A very British night of farce and laughs

ALTHOUGH it was written almost half a century ago, the play Busybody continues to be revived for audiences across the world.

Busybody's director, Loretta Bishop, says the revival of the British farce and others like it has to do with distraction.

"Something so absurd can make people forget about things that are happening in life," she says.

"I think that's what it is. People don't want to think sometimes.

"I think that's why these comedies have lasted so long."

Busybody is a "typical British farce" set in the late 1960s. The show follows a cleaning lady, Mrs Piper, who discovers a dead body in the office building where she works.

But once the police arrive, the body is nowhere to be found.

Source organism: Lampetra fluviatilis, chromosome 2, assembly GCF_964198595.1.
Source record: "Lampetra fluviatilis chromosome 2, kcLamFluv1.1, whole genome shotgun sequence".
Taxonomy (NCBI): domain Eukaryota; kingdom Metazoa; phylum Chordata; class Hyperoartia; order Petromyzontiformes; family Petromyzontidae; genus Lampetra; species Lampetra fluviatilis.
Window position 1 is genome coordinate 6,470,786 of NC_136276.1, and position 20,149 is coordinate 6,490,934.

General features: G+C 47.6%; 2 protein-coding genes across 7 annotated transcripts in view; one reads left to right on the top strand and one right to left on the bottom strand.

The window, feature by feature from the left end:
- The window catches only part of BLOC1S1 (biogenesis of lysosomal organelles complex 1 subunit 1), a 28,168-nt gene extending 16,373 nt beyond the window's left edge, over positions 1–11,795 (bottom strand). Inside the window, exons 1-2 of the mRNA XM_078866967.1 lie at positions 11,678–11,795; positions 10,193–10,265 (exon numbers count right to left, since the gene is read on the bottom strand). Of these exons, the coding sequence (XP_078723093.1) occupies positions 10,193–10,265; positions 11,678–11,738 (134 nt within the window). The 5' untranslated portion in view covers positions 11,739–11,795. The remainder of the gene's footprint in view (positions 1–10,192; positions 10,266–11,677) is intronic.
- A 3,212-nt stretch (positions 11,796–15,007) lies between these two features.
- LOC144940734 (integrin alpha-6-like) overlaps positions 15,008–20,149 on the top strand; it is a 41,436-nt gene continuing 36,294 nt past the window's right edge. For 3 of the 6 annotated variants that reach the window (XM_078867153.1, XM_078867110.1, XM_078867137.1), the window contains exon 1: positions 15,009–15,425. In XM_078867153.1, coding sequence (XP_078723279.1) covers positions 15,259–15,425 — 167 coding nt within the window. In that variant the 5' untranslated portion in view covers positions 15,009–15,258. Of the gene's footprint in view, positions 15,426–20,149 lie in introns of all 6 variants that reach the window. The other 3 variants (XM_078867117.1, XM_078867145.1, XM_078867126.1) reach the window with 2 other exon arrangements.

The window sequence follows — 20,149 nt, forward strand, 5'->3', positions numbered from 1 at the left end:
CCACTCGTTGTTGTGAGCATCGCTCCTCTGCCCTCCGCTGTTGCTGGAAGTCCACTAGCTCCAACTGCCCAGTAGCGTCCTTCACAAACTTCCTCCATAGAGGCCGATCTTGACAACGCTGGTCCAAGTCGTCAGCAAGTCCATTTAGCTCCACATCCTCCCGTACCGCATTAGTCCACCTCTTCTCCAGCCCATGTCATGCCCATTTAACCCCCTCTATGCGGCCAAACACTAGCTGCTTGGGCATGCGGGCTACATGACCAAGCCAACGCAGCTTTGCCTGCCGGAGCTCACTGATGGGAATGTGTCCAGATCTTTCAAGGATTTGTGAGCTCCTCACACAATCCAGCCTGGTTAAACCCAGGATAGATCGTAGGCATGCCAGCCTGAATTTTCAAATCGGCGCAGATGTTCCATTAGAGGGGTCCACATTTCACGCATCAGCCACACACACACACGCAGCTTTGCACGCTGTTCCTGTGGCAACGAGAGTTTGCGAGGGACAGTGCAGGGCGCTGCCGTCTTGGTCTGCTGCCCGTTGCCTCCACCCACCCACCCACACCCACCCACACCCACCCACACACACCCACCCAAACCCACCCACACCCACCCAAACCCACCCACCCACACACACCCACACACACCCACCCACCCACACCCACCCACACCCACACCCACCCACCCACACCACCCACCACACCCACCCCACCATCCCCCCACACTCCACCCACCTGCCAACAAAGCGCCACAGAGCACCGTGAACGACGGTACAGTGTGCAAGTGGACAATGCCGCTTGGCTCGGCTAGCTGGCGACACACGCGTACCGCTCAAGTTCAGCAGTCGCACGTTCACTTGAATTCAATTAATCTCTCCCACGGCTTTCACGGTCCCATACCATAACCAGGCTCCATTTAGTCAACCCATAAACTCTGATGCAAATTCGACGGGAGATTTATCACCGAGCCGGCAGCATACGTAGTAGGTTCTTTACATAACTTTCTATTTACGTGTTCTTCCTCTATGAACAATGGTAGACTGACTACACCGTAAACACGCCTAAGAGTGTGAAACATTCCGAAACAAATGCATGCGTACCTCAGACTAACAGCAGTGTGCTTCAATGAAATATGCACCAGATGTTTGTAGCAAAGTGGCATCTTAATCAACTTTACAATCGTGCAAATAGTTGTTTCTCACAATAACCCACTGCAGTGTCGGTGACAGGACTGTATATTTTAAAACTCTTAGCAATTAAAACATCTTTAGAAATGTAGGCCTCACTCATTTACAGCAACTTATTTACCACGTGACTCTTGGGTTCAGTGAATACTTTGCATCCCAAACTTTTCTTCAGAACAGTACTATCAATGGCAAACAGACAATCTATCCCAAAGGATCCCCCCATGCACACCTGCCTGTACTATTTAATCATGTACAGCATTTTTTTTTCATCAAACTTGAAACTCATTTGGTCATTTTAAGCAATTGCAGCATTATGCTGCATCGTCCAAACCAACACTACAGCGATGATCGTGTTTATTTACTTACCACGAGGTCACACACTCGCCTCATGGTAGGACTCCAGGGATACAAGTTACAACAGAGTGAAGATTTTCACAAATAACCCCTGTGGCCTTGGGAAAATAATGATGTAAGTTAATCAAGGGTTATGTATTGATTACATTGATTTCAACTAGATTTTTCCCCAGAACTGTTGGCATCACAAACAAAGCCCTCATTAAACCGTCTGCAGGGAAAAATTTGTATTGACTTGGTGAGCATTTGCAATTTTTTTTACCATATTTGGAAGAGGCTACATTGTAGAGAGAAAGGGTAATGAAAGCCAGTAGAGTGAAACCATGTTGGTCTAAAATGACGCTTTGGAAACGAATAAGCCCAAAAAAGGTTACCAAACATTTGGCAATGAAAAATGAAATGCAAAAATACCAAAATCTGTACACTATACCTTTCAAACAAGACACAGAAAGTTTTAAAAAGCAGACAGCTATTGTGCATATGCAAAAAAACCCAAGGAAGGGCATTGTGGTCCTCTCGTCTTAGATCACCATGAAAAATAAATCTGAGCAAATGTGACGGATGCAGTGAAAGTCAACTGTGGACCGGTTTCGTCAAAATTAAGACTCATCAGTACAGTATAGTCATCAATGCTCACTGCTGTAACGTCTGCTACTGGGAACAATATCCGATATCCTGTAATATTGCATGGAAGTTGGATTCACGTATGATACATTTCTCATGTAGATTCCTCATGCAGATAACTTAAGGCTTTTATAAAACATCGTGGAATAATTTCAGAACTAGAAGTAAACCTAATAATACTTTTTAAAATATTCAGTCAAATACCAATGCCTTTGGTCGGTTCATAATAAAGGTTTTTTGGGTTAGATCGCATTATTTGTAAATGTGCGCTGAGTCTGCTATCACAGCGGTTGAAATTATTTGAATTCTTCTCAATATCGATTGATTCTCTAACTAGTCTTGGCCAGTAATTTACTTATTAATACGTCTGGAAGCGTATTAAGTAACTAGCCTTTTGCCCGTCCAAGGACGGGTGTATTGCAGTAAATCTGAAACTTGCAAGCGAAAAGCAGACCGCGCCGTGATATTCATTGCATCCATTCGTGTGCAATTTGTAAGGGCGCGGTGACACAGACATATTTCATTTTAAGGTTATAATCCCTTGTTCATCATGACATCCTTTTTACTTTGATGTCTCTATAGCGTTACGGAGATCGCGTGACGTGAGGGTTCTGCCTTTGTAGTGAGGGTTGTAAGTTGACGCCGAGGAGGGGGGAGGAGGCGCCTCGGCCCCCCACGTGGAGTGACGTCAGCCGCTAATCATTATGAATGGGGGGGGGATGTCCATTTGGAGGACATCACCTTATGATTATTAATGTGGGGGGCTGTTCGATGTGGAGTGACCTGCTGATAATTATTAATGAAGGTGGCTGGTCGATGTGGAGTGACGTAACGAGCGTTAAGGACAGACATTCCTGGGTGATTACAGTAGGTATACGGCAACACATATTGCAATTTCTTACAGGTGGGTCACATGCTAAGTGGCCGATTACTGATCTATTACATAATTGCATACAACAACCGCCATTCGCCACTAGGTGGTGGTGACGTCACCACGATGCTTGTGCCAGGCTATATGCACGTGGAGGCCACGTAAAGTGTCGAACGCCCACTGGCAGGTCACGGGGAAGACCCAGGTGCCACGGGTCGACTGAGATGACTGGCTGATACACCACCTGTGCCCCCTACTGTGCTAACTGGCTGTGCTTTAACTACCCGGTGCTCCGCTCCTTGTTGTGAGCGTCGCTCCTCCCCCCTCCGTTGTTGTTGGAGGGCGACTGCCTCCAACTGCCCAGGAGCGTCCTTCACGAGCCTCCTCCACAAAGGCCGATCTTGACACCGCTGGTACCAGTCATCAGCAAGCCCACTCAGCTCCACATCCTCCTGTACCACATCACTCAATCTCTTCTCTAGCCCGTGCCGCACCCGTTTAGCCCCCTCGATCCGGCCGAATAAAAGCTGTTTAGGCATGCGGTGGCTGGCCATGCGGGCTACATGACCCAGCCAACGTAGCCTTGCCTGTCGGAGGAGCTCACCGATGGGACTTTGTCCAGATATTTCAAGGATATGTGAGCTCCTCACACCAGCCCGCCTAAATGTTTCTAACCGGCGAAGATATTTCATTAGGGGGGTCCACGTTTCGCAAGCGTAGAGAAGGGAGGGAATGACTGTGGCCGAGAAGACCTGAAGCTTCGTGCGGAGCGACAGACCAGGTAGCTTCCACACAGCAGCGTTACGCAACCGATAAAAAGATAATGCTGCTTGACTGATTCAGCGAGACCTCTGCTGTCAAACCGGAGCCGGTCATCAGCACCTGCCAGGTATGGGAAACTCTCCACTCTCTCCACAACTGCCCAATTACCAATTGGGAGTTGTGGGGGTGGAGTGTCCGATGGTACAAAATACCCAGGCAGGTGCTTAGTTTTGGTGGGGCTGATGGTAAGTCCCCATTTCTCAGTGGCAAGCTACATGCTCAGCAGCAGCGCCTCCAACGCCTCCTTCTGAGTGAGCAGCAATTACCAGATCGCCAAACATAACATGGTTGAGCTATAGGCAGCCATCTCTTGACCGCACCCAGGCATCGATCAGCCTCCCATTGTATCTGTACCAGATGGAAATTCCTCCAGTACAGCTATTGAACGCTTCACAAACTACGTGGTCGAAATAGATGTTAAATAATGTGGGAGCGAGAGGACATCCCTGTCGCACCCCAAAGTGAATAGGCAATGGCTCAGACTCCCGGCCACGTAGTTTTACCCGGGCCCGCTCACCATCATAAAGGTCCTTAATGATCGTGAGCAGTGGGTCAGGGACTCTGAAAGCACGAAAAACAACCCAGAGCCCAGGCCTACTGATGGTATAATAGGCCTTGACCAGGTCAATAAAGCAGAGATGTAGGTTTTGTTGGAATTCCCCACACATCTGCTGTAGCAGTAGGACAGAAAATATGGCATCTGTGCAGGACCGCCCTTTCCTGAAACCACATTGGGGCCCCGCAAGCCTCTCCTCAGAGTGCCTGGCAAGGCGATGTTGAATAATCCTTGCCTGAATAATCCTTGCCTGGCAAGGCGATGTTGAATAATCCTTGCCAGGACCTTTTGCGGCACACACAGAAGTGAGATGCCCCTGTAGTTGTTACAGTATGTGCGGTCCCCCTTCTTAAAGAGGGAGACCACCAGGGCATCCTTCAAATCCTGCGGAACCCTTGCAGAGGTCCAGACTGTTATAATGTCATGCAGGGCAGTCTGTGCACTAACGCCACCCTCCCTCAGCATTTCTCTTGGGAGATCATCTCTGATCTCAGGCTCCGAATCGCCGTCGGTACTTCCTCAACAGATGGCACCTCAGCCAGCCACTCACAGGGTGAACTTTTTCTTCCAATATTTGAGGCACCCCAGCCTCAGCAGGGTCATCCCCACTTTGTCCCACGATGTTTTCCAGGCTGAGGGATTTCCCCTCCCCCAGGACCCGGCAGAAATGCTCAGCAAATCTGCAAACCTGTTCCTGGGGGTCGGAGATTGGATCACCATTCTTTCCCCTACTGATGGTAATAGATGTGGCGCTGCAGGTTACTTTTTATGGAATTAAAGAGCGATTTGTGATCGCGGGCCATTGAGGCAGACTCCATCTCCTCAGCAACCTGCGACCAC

Bishop likens the play to an Agatha Christie novel with a comical bent.

"[Mrs Piper is] into everyone's business and knows the goings-on of everything," she says.

The show, which will run for three weeks until the end of February, features a cast of eight actors.

This is Bishop's fourth play as a director and her first comedy. The 43-year-old theatre veteran's move to directing follows an acting and backstage production career that has lasted almost 20 years.

"I just enjoy each time I get up there and try and make words into a reality, seeing a vision on stage," she says.

She encouraged locals to come along to the show, which opened last Friday.

"If you want to have a good night laughing, by all means come across," she said.

"Peridot offers great service as well with wine and a supper afterwards.

"It's a great night out, cheap night out and they'll have a belly full of laughs."

Busybody will be playing at the Peridot Theatre, Mount Waverley Secondary College, Lechte Road, during February. Bookings are essential. Details: peridot.com.au.

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